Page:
Clinical, Immunologic, and Molecular Spectrum of Patients with LPS-Responsive Beige-Like Anchor Protein Deficiency: A Systematic Review

Sima Habibi, Majid Zaki-Dizaji, Hosein Rafiemanesh, Bernice Lo, Mahnaz Jamee, Laura Gámez-Díaz, Fereshte Salami, Ali N. Kamali, Hamed Mohammadi, Hassan Abolhassani, Reza Yazdani, Asghar Aghamohammadi, Juan Manuel Anaya, Gholamreza Azizi

Research output: Contribution to journalArticlepeer-review

80 Scopus citations


Background: LPS-responsive beige-like anchor protein (LRBA) deficiency is a primary immunodeficiency and immune dysregulation syndrome caused by biallelic mutations in the LRBA gene. These mutations usually abrogate the protein expression of LRBA, leading to a broad spectrum of clinical phenotypes including autoimmunity, chronic diarrhea, hypogammaglobulinemia, and recurrent infections. Objective: Our aim was to systematically collect all studies reporting on the clinical manifestations, molecular and laboratory findings, and management of patients with LRBA deficiency. Methods: We searched in PubMed, Web of Science, and Scopus without any restrictions on study design and publication time. A total of 109 LRBA-deficient cases were identified from 45 eligible articles. For all patients, demographic information, clinical records, and immunologic and molecular data were collected. Results: Of the patients with LRBA deficiency, 93 had homozygous and 16 had compound heterozygous mutations in LRBA. The most common clinical manifestations were autoimmunity (82%), enteropathy (63%), splenomegaly (57%), and pneumonia (49%). Reduction in numbers of CD4+ T cells and regulatory T cells as well as IgG levels was recorded for 21.6%, 65.6%, and 54.2% of evaluated patients, respectively. B-cell subpopulation analysis revealed low numbers of switched-memory and increased numbers of CD21low B cells in 73.5% and 77.8% of patients, respectively. Eighteen (16%) patients underwent hematopoietic stem cell transplantation due to the severity of complications and the outcomes improved in 13 of them. Conclusions: Autoimmune disorders are the main clinical manifestations of LRBA deficiency. Therefore, LRBA deficiency should be included in the list of monogenic autoimmune diseases, and screening for LRBA mutations should be routinely performed for patients with these conditions.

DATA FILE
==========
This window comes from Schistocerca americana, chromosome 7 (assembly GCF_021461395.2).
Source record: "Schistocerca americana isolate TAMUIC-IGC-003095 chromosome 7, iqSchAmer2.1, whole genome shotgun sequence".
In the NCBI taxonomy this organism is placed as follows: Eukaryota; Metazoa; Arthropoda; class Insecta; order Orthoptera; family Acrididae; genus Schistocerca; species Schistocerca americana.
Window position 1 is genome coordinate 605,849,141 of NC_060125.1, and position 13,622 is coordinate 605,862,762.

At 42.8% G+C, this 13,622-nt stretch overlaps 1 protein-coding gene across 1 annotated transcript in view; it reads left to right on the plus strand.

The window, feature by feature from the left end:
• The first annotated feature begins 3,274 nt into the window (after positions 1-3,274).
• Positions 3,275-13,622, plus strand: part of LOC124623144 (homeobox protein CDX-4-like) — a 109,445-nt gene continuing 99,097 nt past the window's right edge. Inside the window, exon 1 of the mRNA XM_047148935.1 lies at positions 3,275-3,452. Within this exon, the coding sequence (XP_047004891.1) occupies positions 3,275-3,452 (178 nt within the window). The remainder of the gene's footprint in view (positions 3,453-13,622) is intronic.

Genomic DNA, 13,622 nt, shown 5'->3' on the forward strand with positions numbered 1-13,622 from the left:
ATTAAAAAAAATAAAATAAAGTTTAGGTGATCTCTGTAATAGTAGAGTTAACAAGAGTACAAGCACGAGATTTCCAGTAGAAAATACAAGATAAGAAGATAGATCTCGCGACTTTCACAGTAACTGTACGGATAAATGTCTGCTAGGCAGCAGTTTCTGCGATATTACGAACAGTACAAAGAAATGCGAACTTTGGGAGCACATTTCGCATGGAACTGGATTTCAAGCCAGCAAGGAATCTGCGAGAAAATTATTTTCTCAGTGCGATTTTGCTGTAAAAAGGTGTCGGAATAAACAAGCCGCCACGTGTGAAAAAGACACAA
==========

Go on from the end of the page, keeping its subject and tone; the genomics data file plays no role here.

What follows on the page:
Original languageEnglish (US)
Pages (from-to)2379-2386.e5
JournalJournal of Allergy and Clinical Immunology: In Practice
Issue number7
StatePublished - Sep 1 2019

All Science Journal Classification (ASJC) codes

  • Immunology and Allergy


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